Getting a referral from a current or former product manager is one of the best ways to increase your chances of landing a job in product management. Referrals can give you a competitive edge over other candidates, as they can vouch for your skills and experience.
Here are some tips on how to get referrals in product management:
- Network with product managers — Attend industry events, connect with product managers on LinkedIn, and reach out to your friends, family, and former colleagues who work in product management.
- Do your research — Before you reach out to anyone for a referral, make sure you know a little bit about their company and the products they work on. This will show that you’re serious about getting a job in product management and that you’re not just blindly asking for favours.
- Be specific — When you reach out to someone for a referral, be specific about the job you’re applying for and why you’re a good fit. Explain why you’re interested in working for their company and what you can contribute.
- Be persistent — Don’t give up if you don’t get a referral right away. Keep networking and reaching out to people. The more people you know, the more likely you are to get a referral.
The two best ways that I know of are:
Option 1: Enroll in Courses with Comprehensive Support
- Consider enrolling in courses that offer a comprehensive package, including courses, internships, final placements, and placement assistance.
- These courses typically cost between 20,000 to 1.25 lakhs.
- Many reputable institutions provide quality Project Management (PM) courses with these benefits.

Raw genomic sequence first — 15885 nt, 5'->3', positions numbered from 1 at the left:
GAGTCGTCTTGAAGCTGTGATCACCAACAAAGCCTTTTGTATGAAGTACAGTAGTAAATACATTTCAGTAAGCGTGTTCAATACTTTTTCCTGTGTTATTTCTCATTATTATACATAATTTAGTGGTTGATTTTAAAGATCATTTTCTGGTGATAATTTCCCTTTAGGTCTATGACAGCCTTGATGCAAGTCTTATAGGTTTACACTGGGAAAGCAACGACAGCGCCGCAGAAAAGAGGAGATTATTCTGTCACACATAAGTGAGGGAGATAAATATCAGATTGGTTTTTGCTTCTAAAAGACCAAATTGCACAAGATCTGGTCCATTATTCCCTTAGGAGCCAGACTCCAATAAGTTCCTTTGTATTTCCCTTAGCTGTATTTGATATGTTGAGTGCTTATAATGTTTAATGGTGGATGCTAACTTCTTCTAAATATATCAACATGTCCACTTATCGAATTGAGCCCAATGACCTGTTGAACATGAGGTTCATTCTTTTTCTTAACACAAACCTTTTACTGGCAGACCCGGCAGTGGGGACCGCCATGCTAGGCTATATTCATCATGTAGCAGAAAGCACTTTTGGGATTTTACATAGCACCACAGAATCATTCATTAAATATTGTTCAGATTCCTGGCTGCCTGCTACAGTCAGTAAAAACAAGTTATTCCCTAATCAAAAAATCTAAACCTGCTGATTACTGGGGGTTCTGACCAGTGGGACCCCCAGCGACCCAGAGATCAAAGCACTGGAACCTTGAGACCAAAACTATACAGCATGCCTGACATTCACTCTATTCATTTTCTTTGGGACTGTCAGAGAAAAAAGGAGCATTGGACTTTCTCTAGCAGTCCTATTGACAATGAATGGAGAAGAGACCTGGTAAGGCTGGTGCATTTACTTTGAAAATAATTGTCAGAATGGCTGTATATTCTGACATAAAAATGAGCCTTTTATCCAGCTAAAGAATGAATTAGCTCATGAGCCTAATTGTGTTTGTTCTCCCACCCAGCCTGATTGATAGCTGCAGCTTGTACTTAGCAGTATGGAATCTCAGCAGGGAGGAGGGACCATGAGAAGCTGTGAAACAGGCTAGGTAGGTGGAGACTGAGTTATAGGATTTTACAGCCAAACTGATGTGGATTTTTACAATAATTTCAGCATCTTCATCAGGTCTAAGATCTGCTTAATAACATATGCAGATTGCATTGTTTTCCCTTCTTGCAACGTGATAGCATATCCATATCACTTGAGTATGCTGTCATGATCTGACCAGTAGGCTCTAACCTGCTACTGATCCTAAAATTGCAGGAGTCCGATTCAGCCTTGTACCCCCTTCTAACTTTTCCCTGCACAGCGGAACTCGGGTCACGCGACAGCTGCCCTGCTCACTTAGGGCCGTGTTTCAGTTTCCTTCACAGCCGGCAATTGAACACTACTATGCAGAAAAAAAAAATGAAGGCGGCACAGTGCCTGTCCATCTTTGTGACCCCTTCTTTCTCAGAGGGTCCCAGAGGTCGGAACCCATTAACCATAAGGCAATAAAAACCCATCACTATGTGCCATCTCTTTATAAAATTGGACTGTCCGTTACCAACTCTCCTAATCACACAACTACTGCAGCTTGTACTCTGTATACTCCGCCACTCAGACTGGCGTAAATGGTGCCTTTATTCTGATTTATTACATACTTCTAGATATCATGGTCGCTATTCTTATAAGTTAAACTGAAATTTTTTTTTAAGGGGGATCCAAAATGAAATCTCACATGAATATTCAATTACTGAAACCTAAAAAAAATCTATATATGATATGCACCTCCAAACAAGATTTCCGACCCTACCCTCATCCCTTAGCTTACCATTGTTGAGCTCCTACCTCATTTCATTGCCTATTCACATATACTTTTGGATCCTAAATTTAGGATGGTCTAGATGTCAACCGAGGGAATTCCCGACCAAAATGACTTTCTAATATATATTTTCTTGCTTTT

Option 2: The Traditional, More Challenging Path
- Alternatively, you can choose the more traditional route, which involves reaching out to hundreds of people for referrals and internships.
- This approach can be tedious and time-consuming.
- It may be frustrating as not everyone you approach will respond, and those who do may be hesitant to refer you due to their lack of familiarity with you and your skills.
Key Considerations for the Traditional Path:
Time and Patience:
- Be prepared for the process to take time.
- You might feel lost at times, but persistence is key.
- Focus on building relationships over time.
- Showcase your work, including case studies, and be patient in cultivating connections.
- Understand that not everyone you approach will be receptive.
- Some people may be cautious about referring you without a strong understanding of your competence.
In summary, both paths have their advantages and drawbacks. The easier route involves enrolling in courses that offer a comprehensive package but come with a significant financial cost. The traditional path demands time, patience, and relationship-building, but it can yield good results in the long run. Ultimately, the choice depends on your resources, goals, and willingness to invest in either option.
P.S. I’ve been actively creating content on Medium for some time now. It’s worth noting that my approach to content creation has been research-driven, as I haven’t followed a formalized product management curriculum through courses. Instead, I’ve enriched my understanding by delving into case studies and absorbing insights from product interviews, which have provided me with valuable perspectives.
Gamification — https://medium.com/p/7bba0986660f